It feels like I have traveled back in time.

When I was a child back in Korea, we didn’t have cell phones or the internet or other conveniences we have now, but it was a time of innocence & simple pleasures that can only come from scarcity.  I can still remember.  My father once brought a package of OREO cookies from overseas.  That bag lasted us a long time because my mother would give us just one OREO cookie at a time & only on special days.  She kept the OREOs in her special cabinet with her other valuables.  Whenever those cabinet doors opened, I knew that it was going to be a special day.

I still love OREOs.

Taichung is the 3rd largest city in Taiwan so comparably it’s pretty modern, especially in the downtown area.  Currently they are constructing a subway system which I’m hoping they will complete by next year so we have time to enjoy its convenience.  But once you move out of the urban area, everything becomes more like what I was familiar with a long time ago… a time when things were better in different ways.   Doing missions in Taiwan has challenges, but there are pluses as well.  I was reminded of that this week.

Living in Florida before we came to Taiwan, my family got used to celebrating Christmas without snow.  This holiday season, we are trying to get used to yet another change because most of Taiwan does not celebrate Christmas.  There are some Christmas decorations in larger stores, but it’s not everywhere.  There is no 25 Days of Christmas on TV.  No Christmas music everywhere you go.  Christmas Day isn’t a holiday for the Taiwanese.  The children said it doesn’t feel like Christmas is next week.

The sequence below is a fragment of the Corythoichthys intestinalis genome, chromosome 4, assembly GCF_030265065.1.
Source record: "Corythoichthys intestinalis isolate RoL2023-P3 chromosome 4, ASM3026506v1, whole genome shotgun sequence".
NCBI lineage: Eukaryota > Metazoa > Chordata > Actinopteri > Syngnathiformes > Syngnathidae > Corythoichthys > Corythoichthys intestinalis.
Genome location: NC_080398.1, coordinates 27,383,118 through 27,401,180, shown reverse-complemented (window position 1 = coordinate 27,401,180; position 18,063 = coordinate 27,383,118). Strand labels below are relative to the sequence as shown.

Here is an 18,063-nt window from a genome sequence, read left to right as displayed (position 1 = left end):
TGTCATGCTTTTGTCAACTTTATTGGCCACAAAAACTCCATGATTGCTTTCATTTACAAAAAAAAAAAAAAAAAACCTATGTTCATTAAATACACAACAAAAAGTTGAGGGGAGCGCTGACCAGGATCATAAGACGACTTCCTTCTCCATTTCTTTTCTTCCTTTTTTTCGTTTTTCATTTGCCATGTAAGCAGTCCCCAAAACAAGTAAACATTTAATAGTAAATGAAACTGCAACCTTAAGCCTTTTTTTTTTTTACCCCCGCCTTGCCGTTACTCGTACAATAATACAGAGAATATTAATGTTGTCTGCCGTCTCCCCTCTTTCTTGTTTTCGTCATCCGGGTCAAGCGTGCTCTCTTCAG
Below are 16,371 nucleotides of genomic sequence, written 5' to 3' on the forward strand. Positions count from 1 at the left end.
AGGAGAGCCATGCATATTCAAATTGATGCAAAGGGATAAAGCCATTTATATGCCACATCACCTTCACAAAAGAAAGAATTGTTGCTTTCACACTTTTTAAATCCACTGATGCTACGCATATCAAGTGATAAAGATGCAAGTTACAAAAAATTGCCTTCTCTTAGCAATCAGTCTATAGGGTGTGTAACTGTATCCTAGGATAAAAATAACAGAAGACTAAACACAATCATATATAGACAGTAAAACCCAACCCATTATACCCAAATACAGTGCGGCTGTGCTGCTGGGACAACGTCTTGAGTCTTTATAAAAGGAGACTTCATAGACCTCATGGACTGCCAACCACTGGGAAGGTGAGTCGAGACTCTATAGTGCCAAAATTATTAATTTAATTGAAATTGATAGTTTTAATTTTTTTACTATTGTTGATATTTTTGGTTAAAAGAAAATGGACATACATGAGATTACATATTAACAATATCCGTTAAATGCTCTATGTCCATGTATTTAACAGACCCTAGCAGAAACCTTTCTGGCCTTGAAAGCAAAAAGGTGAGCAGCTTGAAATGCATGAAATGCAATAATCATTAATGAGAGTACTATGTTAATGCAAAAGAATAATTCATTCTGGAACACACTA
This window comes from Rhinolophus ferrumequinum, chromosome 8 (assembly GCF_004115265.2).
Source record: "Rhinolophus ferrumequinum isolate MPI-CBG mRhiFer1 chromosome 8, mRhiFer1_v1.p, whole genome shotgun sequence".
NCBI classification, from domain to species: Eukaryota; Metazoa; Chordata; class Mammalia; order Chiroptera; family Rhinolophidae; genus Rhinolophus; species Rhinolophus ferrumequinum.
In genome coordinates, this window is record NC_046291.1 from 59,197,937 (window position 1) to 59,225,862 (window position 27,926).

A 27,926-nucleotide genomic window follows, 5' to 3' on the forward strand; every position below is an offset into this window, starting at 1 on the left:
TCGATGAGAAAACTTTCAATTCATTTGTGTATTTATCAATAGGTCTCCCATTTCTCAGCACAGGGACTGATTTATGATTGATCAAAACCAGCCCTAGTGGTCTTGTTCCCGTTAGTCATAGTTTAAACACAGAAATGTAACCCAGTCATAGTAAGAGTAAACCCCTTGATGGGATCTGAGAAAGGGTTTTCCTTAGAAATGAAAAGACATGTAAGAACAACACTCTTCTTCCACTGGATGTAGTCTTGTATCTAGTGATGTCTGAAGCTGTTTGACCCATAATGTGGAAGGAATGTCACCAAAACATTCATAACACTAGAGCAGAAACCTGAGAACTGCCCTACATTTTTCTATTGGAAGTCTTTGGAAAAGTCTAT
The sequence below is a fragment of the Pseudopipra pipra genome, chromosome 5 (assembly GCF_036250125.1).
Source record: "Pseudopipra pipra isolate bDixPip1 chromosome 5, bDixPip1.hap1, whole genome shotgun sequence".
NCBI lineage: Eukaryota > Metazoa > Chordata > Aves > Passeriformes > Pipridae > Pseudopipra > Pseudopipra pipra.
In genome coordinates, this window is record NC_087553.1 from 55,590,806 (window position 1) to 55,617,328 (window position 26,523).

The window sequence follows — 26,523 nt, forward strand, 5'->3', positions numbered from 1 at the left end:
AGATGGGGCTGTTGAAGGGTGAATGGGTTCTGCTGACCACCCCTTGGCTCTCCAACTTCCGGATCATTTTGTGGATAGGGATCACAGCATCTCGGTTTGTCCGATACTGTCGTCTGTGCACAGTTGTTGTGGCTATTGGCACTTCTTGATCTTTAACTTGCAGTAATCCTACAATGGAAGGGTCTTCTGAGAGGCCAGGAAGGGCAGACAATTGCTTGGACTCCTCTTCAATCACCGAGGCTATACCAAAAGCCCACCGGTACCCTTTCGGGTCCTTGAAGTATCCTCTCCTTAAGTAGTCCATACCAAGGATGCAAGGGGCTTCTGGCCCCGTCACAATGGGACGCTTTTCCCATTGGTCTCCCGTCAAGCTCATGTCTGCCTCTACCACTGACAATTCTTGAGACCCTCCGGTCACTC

The Taiwanese celebrate holidays on the weekend before of even after if that holiday falls on a weekday.  The churches were having their Christmas programs on the 20th (Saturday before Christmas).  Since things were already so different, Jeanette & I decided to break our family tradition of waiting until Christmas Day to open presents.  We opened them on Saturday.  We were very thankful that they were just as excited about opening their small gifts as they were when opening much bigger ones in the past.  They were just as excited about receiving as they were about giving.  They joyfully helped wrap gifts for their teachers.  They also helped Jeanette bake Christmas goodies which we gave to some neighbors.

For the family, the gifts were smaller.  We told the children to think about what the receiver would really like but spend only about $100 NT ($30 NT = $1 U.S.).  Knowing my “sweet tooth”, they got me one of my favorite candies, Werther’s.  I think seeing me go through those candies brought them more joy.

I think many mistakenly believe that doing missions is all about giving gifts.  Therefore they will pour out their resources on something physical & concrete.  But what is physical is always transient, not to mention it loses its appeal over time, no matter how grand that gift may be.  Doing missions is about revealing the Giver & why He has given.  You do not need a lot to achieve that, except willingness to love & lay yourself down.  I’ve seen too many gifts tossed to the side & forgotten, no matter how expensive they may be.  Furthermore, effective missions teaches the recipients to give & share CHRIST who has given them the most important gift of all.  It is only then that love, peace & joy of the Lord can be possessed & enjoyed by everyone involved.

For a few days now, our girls have been playing their music boxes over & over again.  “Jack and Jill” has went up the hill too many times to count, but you know it is music to our ears, and I get that OREOs feeling…